Weight loss essential for gout prevention during adulthood in obese: Study
China: People who gain weight from early adulthood to midlife and are consistently obese throughout adulthood are at an increased risk of gout, finds a recent study in the journal Arthritis Research & Therapy.
The findings suggest that weight loss and maintaining non-obese weight is crucial for the prevention and treatment of gout in adult life. In simpler words, maintaining normal weight over entire adulthood is beneficial for reducing gout risk in obese people.
Previous studies, although, have clarified the relationship between obesity and incident gout, the influence of weight changes on the incidence of gout in later life during the period of early adulthood to midlife and different weight change patterns in specific age ranges remain unknown. Therefore, Jian-Bo Zhou, Capital Medical University, Beijing, China, and colleagues aimed to investigate the association between weight change patterns across adulthood and incident gout.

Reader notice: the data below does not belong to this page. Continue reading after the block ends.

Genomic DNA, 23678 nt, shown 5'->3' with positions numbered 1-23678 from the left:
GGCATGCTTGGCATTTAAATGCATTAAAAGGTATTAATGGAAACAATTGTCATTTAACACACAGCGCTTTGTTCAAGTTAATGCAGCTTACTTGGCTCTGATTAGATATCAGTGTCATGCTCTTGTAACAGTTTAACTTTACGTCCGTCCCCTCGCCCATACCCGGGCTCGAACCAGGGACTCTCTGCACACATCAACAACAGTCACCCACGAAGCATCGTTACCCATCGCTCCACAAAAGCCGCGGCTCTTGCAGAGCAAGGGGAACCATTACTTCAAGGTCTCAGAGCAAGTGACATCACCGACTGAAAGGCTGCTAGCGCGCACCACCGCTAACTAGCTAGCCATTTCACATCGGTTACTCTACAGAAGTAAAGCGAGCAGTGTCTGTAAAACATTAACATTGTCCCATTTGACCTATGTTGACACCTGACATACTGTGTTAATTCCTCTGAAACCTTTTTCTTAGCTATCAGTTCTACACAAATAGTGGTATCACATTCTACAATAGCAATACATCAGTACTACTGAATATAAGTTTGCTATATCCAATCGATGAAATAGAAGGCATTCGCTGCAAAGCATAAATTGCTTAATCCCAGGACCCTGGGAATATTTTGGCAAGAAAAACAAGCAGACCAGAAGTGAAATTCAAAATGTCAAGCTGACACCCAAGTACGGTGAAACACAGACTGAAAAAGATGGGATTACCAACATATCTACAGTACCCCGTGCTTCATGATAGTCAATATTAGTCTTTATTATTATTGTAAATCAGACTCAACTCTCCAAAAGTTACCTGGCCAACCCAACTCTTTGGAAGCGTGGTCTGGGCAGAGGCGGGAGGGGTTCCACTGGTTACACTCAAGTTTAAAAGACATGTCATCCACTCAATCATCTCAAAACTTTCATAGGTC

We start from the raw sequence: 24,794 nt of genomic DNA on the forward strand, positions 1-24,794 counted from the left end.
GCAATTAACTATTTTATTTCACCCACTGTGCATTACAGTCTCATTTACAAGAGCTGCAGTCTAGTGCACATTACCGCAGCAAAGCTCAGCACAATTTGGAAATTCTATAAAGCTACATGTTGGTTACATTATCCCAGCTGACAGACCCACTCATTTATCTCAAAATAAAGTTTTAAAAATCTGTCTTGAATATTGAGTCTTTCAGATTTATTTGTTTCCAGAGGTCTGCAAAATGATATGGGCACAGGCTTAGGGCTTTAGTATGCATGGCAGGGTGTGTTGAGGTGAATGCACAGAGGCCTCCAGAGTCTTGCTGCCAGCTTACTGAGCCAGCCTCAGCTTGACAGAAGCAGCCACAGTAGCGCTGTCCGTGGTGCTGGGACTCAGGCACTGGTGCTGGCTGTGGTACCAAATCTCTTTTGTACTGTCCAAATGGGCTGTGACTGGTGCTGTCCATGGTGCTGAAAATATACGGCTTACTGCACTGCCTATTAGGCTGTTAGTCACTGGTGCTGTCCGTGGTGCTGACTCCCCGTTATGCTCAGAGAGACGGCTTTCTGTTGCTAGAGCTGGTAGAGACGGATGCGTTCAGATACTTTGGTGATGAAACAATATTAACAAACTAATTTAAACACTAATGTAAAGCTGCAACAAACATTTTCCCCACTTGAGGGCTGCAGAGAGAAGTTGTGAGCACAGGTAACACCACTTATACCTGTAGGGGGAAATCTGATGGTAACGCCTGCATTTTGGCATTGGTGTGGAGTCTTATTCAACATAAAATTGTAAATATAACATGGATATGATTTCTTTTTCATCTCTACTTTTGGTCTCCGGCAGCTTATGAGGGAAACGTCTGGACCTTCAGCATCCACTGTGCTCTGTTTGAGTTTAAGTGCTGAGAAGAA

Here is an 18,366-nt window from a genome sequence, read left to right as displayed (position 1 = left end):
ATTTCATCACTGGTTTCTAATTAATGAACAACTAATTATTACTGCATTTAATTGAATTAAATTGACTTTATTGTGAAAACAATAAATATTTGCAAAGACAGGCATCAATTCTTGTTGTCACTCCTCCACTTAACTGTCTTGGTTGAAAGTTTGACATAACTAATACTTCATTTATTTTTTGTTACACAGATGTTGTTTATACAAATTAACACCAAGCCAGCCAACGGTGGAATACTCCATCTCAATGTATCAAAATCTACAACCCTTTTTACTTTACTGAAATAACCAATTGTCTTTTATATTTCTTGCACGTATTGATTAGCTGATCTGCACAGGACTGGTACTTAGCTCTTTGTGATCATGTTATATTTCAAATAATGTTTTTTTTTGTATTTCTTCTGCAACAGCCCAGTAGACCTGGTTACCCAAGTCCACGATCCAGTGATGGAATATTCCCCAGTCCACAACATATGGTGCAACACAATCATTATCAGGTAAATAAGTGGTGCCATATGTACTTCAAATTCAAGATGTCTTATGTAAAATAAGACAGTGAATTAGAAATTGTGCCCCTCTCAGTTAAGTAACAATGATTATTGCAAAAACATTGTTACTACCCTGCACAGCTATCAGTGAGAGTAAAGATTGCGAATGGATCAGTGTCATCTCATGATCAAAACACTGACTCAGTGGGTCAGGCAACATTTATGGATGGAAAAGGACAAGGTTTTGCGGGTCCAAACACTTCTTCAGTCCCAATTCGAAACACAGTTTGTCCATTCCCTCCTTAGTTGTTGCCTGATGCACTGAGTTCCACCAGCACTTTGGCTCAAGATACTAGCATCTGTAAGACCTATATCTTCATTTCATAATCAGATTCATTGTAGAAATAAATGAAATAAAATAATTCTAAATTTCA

For the purpose, the researchers extracted data from the National Health and Nutrition Examination Survey (NHANES). Using which, they categorized individuals into four weight change patterns: those who remained obese (stable obese), those who moved from a non-obese body mass index (BMI) to an obese BMI (gaining), those who moved from an obese BMI to a non-obese BMI (losing), and those who remained non-obese (stable non-obese).
Incident gout reflected its occurrence over the 10-year follow-up from the recalled midlife weight measure to the time of this survey.
Key findings of the study include:
- Among our sample of adults aged 40–74 years at their midlife weight measure (n = 11,079), 320 developed gout.
- The highest risk of incident gout was found for participants with the stable obese pattern (HR 1.84) and not for participants who remained stable non-obese during adulthood.
- Moreover, gaining weight was a significant risk factor for incident gout (HR 1.65).
- No significant associations were found between losing weight change patterns and the risk of gout during the study period.
- If participants who gained weight had become non-obese during the 10-year follow-up, an estimated 3.2% of observed gout cases could have been averted.
- If the population had maintained a normal BMI, 32.9% cases could have been prevented during the 10 years.
"Gaining weight over adulthood was associated with an increased risk of gout," wrote the authors. "These findings have highlighted that maintaining non-obese weight and weight loss across adulthood is essential for the prevention and treatment of gout in adult life."
The study titled, "Incident gout and weight change patterns: a retrospective cohort study of US adults," is published in the journal Arthritis Research & Therapy.